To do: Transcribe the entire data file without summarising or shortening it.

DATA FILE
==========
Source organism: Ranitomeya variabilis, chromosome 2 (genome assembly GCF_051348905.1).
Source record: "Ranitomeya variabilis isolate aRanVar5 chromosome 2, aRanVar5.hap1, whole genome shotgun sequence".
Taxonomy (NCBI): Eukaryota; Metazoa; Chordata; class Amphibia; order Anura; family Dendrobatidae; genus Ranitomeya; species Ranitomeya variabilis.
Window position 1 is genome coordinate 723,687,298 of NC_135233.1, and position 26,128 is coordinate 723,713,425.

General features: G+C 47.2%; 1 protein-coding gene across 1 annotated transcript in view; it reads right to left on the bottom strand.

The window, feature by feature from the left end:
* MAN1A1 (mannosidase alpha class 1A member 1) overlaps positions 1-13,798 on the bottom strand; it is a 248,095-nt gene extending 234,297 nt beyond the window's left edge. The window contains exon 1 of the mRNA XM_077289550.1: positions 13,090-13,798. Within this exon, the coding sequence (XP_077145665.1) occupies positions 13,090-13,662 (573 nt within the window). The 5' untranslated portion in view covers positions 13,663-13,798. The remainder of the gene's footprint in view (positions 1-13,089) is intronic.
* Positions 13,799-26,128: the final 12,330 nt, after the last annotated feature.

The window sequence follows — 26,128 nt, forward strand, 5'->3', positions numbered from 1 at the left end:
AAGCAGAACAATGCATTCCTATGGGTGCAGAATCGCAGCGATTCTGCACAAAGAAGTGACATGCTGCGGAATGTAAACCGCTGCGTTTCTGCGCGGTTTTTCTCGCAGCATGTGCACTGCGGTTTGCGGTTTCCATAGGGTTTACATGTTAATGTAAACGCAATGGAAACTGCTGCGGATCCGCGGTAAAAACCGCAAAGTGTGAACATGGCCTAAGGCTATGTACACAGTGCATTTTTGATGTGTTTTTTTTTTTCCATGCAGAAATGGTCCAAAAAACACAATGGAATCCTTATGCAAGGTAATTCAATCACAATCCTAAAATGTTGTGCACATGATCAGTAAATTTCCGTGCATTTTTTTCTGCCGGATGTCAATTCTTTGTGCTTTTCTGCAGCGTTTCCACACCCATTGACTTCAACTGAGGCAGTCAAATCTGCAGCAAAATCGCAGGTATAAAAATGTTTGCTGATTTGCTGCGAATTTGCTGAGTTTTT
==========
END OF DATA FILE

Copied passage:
Source organism: Ranitomeya variabilis, chromosome 2 (genome assembly GCF_051348905.1).
Source record: "Ranitomeya variabilis isolate aRanVar5 chromosome 2, aRanVar5.hap1, whole genome shotgun sequence".
Taxonomy (NCBI): Eukaryota; Metazoa; Chordata; class Amphibia; order Anura; family Dendrobatidae; genus Ranitomeya; species Ranitomeya variabilis.
Window position 1 is genome coordinate 723,687,298 of NC_135233.1, and position 26,128 is coordinate 723,713,425.

General features: G+C 47.2%; 1 protein-coding gene across 1 annotated transcript in view; it reads right to left on the bottom strand.

The window, feature by feature from the left end:
* MAN1A1 (mannosidase alpha class 1A member 1) overlaps positions 1-13,798 on the bottom strand; it is a 248,095-nt gene extending 234,297 nt beyond the window's left edge. The window contains exon 1 of the mRNA XM_077289550.1: positions 13,090-13,798. Within this exon, the coding sequence (XP_077145665.1) occupies positions 13,090-13,662 (573 nt within the window). The 5' untranslated portion in view covers positions 13,663-13,798. The remainder of the gene's footprint in view (positions 1-13,089) is intronic.
* Positions 13,799-26,128: the final 12,330 nt, after the last annotated feature.

The window sequence follows — 26,128 nt, forward strand, 5'->3', positions numbered from 1 at the left end:
AAGCAGAACAATGCATTCCTATGGGTGCAGAATCGCAGCGATTCTGCACAAAGAAGTGACATGCTGCGGAATGTAAACCGCTGCGTTTCTGCGCGGTTTTTCTCGCAGCATGTGCACTGCGGTTTGCGGTTTCCATAGGGTTTACATGTTAATGTAAACGCAATGGAAACTGCTGCGGATCCGCGGTAAAAACCGCAAAGTGTGAACATGGCCTAAGGCTATGTACACAGTGCATTTTTGATGTGTTTTTTTTTTTCCATGCAGAAATGGTCCAAAAAACACAATGGAATCCTTATGCAAGGTAATTCAATCACAATCCTAAAATGTTGTGCACATGATCAGTAAATTTCCGTGCATTTTTTTCTGCCGGATGTCAATTCTTTGTGCTTTTCTGCAGCGTTTCCACACCCATTGACTTCAACTGAGGCAGTCAAATCTGCAGCAAAATCGCAGGTATAAAAATGTTTGCTGATTTGCTGCGAATTTGCTGAGTTTTT